About The Thrivapy Blog

I created The Thrivapy Blog to share my thoughts and ideas about living a learning lifestyle.

For more, visit my website: www.thrivapy.com
Thank You,
Dr. Troy P. Roddy

Tuesday, October 1, 2013

Teaching (and Learning) Grit

I recently wrote a post titled, Grit and The Proximity of Rewards. In that post, I explored how the distance between rewards and effort contributes to the grit levels needed to accomplish a goal. In addition, I suggest a path to building a "habit of grit."

As I reflect on that article, I am compelled to dig deeper into the potential concepts that would contribute to an effort to teach or learn how to have more grit. As such, I offer the following G.R.I.T. concepts.

...stands for growth mindsets. Developing, appreciating, and using a way of looking at your work as an opportunity to get better provides a powerful perspective on the difficult goals that usually require more grit to achieve. With growth mindsets, effort and improvement are valued over fixed results. When trying to accomplish a challenging goal, it is better to have a mindset focused on improvement.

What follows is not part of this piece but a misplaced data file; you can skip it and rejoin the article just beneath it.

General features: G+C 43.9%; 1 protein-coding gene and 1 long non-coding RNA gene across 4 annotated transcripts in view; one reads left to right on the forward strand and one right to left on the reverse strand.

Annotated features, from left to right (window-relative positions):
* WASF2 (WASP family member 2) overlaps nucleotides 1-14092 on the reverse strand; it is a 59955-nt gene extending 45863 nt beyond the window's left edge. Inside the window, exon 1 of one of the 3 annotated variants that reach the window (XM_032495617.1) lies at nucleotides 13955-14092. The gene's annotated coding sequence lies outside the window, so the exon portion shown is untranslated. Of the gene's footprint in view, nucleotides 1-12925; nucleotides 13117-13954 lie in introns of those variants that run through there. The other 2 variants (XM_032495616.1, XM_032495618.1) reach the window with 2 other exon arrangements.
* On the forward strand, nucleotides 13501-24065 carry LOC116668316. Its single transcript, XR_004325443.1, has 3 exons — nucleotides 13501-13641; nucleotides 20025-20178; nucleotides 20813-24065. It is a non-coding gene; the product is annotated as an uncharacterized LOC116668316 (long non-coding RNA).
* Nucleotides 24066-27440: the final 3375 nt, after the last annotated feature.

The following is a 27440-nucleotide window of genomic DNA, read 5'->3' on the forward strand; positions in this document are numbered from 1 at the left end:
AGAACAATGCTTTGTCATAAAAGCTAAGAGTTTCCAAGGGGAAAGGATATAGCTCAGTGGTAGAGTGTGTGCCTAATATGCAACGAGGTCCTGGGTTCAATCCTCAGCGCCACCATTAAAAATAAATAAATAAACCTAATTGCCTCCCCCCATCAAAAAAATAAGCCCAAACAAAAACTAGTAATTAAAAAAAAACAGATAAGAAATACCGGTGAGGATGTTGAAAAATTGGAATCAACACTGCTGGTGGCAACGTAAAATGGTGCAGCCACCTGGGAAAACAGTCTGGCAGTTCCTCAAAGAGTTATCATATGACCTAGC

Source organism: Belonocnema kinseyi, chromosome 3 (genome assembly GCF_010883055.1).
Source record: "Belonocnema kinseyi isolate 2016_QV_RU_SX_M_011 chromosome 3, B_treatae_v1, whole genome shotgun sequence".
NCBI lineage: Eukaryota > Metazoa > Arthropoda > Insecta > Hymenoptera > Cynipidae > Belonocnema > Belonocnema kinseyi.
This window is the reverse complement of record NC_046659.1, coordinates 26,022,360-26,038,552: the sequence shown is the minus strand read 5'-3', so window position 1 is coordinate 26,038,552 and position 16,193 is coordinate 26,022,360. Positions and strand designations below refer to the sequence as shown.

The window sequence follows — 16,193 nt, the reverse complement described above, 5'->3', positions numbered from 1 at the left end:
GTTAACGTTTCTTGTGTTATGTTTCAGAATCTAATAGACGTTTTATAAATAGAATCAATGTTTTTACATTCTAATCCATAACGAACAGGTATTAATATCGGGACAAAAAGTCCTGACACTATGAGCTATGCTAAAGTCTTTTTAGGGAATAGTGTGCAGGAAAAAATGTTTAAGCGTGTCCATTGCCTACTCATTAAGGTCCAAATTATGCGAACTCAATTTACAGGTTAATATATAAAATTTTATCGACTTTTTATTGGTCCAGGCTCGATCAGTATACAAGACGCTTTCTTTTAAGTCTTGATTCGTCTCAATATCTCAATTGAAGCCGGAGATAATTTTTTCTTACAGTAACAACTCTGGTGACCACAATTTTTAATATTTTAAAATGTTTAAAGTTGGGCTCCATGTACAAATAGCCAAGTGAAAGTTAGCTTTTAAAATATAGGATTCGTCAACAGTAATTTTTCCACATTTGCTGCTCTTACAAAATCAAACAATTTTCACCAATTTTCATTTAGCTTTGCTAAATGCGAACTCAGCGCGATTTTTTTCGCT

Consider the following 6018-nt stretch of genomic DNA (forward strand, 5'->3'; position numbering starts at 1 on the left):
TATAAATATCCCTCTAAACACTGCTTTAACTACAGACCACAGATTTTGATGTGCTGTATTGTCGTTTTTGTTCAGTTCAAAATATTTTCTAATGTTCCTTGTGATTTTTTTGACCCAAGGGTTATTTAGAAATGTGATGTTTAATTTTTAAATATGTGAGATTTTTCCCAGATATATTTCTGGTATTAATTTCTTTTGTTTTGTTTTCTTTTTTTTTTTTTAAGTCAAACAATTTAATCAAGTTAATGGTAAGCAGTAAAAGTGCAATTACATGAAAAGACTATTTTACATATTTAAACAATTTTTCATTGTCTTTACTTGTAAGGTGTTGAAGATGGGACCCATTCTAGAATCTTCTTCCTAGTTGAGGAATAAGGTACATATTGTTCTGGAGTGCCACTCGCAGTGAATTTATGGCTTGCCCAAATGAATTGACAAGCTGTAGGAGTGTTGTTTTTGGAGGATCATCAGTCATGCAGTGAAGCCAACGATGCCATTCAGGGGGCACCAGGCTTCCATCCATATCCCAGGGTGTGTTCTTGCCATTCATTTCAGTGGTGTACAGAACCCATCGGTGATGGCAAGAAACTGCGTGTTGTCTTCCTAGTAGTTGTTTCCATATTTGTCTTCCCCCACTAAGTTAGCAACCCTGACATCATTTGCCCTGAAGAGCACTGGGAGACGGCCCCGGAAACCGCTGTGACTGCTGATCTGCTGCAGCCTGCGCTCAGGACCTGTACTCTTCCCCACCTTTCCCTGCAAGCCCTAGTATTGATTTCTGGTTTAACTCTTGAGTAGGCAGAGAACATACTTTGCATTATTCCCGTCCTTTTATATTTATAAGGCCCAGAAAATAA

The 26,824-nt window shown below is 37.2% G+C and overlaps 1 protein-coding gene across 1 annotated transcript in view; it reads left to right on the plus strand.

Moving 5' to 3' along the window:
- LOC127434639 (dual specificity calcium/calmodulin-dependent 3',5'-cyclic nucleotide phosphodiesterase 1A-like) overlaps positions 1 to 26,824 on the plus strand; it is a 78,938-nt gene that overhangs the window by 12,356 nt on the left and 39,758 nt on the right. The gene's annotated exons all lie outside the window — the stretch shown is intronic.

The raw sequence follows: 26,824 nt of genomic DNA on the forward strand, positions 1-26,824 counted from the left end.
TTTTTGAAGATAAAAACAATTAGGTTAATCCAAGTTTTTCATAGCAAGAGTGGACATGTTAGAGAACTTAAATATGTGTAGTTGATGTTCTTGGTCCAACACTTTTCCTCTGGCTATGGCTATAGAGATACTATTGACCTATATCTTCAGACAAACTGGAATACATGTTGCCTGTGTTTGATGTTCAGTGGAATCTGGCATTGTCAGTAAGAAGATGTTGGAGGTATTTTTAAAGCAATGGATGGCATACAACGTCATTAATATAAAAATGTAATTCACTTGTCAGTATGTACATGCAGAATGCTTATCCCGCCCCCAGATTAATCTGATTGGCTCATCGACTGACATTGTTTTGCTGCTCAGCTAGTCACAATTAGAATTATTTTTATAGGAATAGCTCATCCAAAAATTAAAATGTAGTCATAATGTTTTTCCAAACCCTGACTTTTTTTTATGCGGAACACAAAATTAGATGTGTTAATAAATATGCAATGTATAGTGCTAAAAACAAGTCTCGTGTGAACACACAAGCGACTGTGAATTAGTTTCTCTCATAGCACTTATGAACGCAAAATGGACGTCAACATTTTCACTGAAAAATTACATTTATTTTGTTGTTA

...actually stands for three R's: Reason, Reality, and Recognition. Put another way, to build grit one needs to know why they are trying to accomplish the goal (reason), have a realistic expectation of what they can accomplish, i.e. do you need to "stretch", "climb", or "fly" to reach it (hint: you can't fly)? This is reality. Finally, celebrating growth and progress along he way keeps motivation high (recognition).

...stands for identify the manageable parts. You are much more likely to accomplish challenging, complex, or unfamiliar tasks when they are broken down into familiar and manageable parts. For example, if you are building a Lego project with your child, following step by step instructions is more productive (though often less creative) than winging it. Manageable parts also provides a clear finish line. You will know you are getting close to the end and once the proximity of rewards gets closer, you are more likely to stick to your plan until you are through.

...stands for take action. If you never start, you cannot finish. Non-starters do not need grit because there can be no end without a beginning. You do not need grit to have hopes and dreams. You need grit to make those dreams come true. No action, no grit.

I have no doubt that grit is a significant factor in finding success. However, knowing the value of grit is not the same as knowing how to learn it or teach it. In order for that to happen, there needs to be some core concepts that lend themselves to reflection, conversation, and practice. Introducing a G.R.I.T. approach to the learning process may be an excellent way to begin discovering how to better support the teaching and learning of grit.